From Iceland — Batteríið - Thursday

Batteríið – Thursday

Published October 16, 2009

Rex Beckett

The Swedes are taking over The Battery! Thursday night boasted three of the festival‘s Swedish hotshots, and the energy in the place was electric.
The night opened with Elín Ey, playing her growly sexy blues as the room filled up and got socially lubricated. She has the kind of voice made for this music and clearly knows her instrument very well, but her stage presence and command on the audience are still in progress. The more the room filled up though, the more comfortable she got and finally wrapped up with total ease and confidence.
Following the trend of solo musicians with guitars, our first Swede, Moto Boy, hits the stage shirtless in a black leather jacket and lipstick, and proceeds to sing his rendition of the religious song Pie Jesu in perfect soprano. The spotlight beams down on him and his eye contact with the crowd is Mona Lisa-esque as he plays the stripped down catalogue of his songs. His songs actually fare much better live with the simple voice and guitar than with all the instrumental production on his album. It is intensely moving, and I am, to tears. I also appreciate a singer than can make a fat joke about his shirtless body, when he weighs 78kg wet.
Christine Owman from Malmö then got up for her turn at commanding the stage alone. This girl has brought along a musical saw and a ukulele, which she manages to make her sound downright dark. Her songs have a bizarre air of emergency and desolation, and the old industrial footage projected behind her only increases this feeling. I cannot for the life of me understand why she wore a pink tube-dress to play in and the performance lacks a certain physical flamboyance that her songs seem to demand.
Between sets, I watch the venue‘s sound technician step all over cables and generally be neglectful and disrespectful to the equipment. Later in the night a monitor fell down during a set and the sound guy didn‘t notice, even with one of the musicians yelling at him, until my friend went over to remove him from socializing. This sort of technical irresponsibility is a pain in the ass when an artist is giving it his all.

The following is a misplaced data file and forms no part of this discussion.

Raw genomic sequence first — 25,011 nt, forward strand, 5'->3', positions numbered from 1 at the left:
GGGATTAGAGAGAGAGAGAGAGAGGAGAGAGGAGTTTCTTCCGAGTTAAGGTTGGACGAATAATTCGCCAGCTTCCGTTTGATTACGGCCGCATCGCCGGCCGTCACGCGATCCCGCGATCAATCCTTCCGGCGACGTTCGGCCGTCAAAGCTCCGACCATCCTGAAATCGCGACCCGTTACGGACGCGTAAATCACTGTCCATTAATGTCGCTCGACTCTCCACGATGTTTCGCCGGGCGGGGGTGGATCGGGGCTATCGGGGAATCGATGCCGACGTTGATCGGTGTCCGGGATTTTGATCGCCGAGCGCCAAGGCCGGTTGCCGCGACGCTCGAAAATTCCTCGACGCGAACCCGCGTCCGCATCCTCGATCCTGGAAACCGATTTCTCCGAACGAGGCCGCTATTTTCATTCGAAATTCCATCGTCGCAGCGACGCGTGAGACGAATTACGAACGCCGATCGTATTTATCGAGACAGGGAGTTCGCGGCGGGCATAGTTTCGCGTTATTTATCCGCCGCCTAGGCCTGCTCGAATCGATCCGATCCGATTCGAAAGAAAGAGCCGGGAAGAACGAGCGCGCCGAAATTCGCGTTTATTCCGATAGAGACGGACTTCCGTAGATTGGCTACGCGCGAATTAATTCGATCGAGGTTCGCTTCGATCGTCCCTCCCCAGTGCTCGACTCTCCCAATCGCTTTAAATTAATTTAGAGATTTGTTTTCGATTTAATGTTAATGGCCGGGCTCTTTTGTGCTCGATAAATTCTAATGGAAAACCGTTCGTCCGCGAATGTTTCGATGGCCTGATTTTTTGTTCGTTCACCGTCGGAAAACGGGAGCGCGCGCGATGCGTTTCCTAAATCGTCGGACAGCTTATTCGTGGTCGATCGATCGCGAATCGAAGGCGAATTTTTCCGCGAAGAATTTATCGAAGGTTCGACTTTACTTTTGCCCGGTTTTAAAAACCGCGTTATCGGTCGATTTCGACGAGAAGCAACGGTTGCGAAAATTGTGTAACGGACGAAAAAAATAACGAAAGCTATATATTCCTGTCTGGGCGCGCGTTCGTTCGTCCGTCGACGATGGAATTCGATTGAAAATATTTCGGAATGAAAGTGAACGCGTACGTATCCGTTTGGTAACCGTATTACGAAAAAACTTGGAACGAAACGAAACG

Anyway. The next act has had many good things said and written about him, so I am curious to see what all the fuss about Eberg is, but there has been a line up change and the next act is now Berndsen! That‘s cool; I‘ve wanted to see him too. His stage presence, as well as his bands‘, gets an A for effort, but musically they leave a lot to be desired. With only four songs to play, there is no use speeding up your hit song. Saxophone solos are still really dickish.
Batteríið is packed now, but I am yawning and hoping for someone to wake me from my slumber. Luckily, Sykur have my full attention before their line-check is over. They have a shit ton of keyboards and gear and look ready to abuse it all. They happily start off pandering to the Swedes in the crowd, but all bodies in here are dancing. Their super fun electro bleep-bloops shift seamlessly from song to song and those keyboard riffs are so catchy, that the audience is actually singing along to them. Sykur are basically dry-humping their instruments and making everyone in the room hump back. They go on for really long though, even bringing up a couple of guest vocalists (that only took away from their music, really), and I wish they had left us wanting more. Who am I kidding, I totally want more.
Before the night‘s whipped-cream-on-the-waffle comes on, a pack of loaded Swedish girls in the audience have begun singing Tequila repeatedly and obviously spilling beer on everyone in their path. Security has let way too many into the place from the stage entrance and it‘s a bit too much to handle. People are hanging in through the windows. The guy next to me who seems hell-bent on ignoring my existence continuously shoves me into a light fixture. One of the guys in guys in Sykur frantically searches for the bag with their CDs, which someone has ‘misplaced.’ (We find it.) It‘s a total shit-show in here.
Then the lights go dark and five incredibly stylish and fit people march onto the stage with the kind of attitude generally reserved for ultimate fighting champs. Juvelen commands to much rabid fawning and pawing from the audience that it is no surprise to see them lose their shit once the band starts their power-electro club anthems played on entirely live instruments. It‘s so nice to hear an electro band with a real drummer, but holy shit those drums were so fucking loud. The man playing them is absolutely merciless. Juvelen has the fiercest and most awesome backup singer/dancer since Apollonia. The main man keeps shedding layers of clothing and milks the crowd for all they are worth until they are bone dry. The whole thing is out of control and come-in-your-pants-fantastic.

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